Antibiotics have potentially saved more lives than any other human invention. During the 1940s-1970s, scientists discovered hundreds of new antibiotics, mainly from natural sources, with the best of these developed into drugs able to cure life-threatening infections. Much of this discovery was collaborative. Academic and industrial researchers worked together to help save lives. Unfortunately, bacteria have adapted so much that many antibiotics are no longer effective at killing them.
The microorganisms have evolved a range of ways to avoid their effects, and our ability to discover new antibiotics has not kept up with the bacteria’s ability to become resistant to existing therapies. We now have some infections which cannot be treated by any antibiotic, with patients dying. The scary reality is that these extremely drug resistant bacteria are becoming increasingly common, can readily share their resistance genes with other bacteria, and are being carried around the world by international travelers.
The traditional source of new antibiotics, the large pharmaceutical companies, have largely abandoned this area of research because it is hard to justify economically – they can sell a new anticancer therapy that prolongs a life for nearly $US100,000 per year, but are unable to charge little more than $US5000 for a 2 week course of antibiotics that can save a life.
We need new ways to discover new antibiotics. Antibiotics are different from many other types of drugs, and a lot of the rules developed over the last 20 years for drug discovery projects that focus on ‘drug-like’ properties mean that potential antibiotics might be discarded before they are even tested. The Community for Open Antimicrobial Drug Discovery (CO-ADD) is our attempt to develop a collaborative pipeline of new antibiotic candidates by mining the diverse chemical space of synthetic chemists around the world. Chemists make new molecules for all sorts of reasons, and many of these molecules have unusual structures. However, once made many compounds are either thrown away or just get stored on shelves and in fridges in the backs of labs, and are certainly never tested for antimicrobial activity.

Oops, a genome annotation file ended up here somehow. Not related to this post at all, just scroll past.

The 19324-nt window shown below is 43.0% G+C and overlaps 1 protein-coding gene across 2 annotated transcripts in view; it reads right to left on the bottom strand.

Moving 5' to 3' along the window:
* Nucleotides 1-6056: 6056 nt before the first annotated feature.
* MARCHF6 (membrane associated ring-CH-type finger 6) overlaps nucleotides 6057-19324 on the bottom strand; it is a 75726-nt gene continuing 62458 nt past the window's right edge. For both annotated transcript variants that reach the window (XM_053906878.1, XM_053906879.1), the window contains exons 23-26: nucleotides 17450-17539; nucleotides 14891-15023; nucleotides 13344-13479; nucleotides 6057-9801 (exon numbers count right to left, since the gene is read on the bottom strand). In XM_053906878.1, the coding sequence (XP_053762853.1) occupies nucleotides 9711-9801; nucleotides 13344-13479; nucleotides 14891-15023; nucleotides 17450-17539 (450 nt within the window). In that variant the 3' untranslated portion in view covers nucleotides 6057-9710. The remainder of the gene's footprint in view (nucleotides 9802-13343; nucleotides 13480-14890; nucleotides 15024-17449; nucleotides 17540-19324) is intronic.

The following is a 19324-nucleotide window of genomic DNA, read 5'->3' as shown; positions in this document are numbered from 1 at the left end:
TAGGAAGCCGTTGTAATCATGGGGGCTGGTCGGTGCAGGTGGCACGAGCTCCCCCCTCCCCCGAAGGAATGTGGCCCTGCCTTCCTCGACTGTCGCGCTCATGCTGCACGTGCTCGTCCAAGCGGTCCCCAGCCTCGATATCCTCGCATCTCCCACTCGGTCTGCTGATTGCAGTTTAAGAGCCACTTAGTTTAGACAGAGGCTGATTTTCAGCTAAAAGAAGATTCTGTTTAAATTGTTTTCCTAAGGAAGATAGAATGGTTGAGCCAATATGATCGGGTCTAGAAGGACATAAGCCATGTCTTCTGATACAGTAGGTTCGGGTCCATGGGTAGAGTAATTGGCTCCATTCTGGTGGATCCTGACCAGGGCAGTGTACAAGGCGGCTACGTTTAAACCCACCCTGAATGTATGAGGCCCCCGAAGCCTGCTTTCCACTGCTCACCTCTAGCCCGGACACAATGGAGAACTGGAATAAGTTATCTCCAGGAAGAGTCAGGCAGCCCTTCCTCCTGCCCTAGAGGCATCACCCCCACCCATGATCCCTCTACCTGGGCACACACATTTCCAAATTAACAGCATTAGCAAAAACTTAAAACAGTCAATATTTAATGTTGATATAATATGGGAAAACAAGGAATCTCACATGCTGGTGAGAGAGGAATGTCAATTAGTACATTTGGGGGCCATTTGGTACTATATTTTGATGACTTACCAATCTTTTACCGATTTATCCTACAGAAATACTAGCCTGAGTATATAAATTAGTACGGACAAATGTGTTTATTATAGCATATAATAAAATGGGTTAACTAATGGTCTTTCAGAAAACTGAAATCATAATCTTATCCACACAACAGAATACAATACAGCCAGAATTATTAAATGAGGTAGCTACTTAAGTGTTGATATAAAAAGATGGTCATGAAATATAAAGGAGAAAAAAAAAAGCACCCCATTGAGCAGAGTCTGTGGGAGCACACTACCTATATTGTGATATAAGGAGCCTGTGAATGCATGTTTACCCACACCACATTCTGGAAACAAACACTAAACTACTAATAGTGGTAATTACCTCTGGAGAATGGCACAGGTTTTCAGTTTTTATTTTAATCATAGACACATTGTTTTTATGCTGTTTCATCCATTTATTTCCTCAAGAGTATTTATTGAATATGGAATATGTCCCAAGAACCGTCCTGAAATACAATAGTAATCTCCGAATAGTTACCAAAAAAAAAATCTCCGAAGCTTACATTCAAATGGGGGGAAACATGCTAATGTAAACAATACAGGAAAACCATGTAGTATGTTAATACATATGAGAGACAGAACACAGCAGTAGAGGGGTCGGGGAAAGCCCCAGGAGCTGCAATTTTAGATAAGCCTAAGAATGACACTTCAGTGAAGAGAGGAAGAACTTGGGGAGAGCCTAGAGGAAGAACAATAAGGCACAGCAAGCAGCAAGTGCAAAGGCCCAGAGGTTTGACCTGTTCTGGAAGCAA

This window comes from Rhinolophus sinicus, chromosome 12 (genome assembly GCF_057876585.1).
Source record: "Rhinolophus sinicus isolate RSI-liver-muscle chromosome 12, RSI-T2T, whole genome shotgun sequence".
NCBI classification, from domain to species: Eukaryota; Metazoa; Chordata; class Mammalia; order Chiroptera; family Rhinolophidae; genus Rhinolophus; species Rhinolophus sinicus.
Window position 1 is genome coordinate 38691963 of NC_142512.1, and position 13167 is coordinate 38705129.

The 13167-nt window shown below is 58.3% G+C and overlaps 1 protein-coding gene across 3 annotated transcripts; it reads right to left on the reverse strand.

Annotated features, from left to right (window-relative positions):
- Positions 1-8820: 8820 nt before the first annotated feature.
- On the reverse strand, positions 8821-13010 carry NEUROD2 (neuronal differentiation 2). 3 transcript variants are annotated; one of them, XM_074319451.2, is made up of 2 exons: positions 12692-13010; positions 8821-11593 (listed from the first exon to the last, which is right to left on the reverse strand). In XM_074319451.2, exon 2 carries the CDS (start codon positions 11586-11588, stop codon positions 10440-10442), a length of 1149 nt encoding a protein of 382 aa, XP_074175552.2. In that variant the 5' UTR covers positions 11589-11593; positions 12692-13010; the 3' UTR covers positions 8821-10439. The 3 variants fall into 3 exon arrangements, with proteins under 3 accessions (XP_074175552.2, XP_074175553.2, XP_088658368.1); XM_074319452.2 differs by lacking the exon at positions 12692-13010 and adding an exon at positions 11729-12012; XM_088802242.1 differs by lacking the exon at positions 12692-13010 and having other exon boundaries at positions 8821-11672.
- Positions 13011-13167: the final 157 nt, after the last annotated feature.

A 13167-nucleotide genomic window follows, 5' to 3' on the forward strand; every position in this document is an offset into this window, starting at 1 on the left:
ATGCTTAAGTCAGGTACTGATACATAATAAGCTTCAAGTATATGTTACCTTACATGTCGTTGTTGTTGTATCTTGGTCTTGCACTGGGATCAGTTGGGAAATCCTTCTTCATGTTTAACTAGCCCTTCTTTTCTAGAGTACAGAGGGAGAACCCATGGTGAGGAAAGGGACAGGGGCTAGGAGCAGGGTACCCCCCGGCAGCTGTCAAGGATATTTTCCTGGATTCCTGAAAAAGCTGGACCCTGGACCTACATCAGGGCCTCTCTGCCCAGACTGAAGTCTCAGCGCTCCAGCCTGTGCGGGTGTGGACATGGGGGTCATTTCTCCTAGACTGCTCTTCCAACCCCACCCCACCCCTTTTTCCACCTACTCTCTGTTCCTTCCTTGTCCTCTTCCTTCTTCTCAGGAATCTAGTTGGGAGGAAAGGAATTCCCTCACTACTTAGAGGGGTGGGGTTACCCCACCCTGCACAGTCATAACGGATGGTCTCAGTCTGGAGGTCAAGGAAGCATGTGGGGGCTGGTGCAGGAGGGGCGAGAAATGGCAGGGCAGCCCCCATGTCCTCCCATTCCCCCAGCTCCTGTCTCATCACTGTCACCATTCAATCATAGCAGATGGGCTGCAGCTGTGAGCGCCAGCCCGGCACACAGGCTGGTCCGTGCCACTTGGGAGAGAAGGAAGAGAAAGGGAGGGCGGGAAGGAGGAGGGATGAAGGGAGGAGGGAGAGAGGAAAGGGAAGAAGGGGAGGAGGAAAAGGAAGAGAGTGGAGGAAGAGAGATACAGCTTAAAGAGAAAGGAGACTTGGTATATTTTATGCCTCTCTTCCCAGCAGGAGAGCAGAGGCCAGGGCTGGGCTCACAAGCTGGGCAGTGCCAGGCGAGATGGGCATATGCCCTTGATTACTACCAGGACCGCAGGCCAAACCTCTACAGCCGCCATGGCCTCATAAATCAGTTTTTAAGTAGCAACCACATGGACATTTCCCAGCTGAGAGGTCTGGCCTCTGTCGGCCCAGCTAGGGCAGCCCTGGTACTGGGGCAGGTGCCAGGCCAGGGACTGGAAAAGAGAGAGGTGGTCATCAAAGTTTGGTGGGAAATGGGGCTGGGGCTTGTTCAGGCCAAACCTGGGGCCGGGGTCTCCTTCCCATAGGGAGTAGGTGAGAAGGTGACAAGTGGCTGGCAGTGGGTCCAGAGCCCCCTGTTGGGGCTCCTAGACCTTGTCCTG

With funding from the Wellcome Trust and support from the University of Queensland, CO-ADD is offering free testing to see if compounds can kill any one of five key pathogenic bacteria or two fungi. Importantly, whoever submits the compound keeps all the rights to publish or patent, and develop any promising compounds. CO-ADD will use the screening data to generate a publically accessible database to allow other scientists to see what types of molecules have antimicrobial activity and, just as importantly, what types don’t.
CO-ADD has had a great reception from the scientific community, with over 80 participating groups from 26 countries sending nearly 20,000 compounds in our first 8 months, with over 300,000 additional compounds promised. We’re currently running a ‘Thinkable’ competition to award novel ideals for submissions. It’s still too early to see whether we’ll discover the next antibiotic, but we’ve identified nearly 500 compounds with promising activity.
About the author: Dr. Mark Blaskovich is the Program Coordinator for Hit Validation & Chemistry for the Community for Open Antimicrobial Drug Discovery (CO-ADD, see www.co-add.org). He’s also a Senior Research Officer at the Institute for Molecular Bioscience at The University of Queensland in Australia.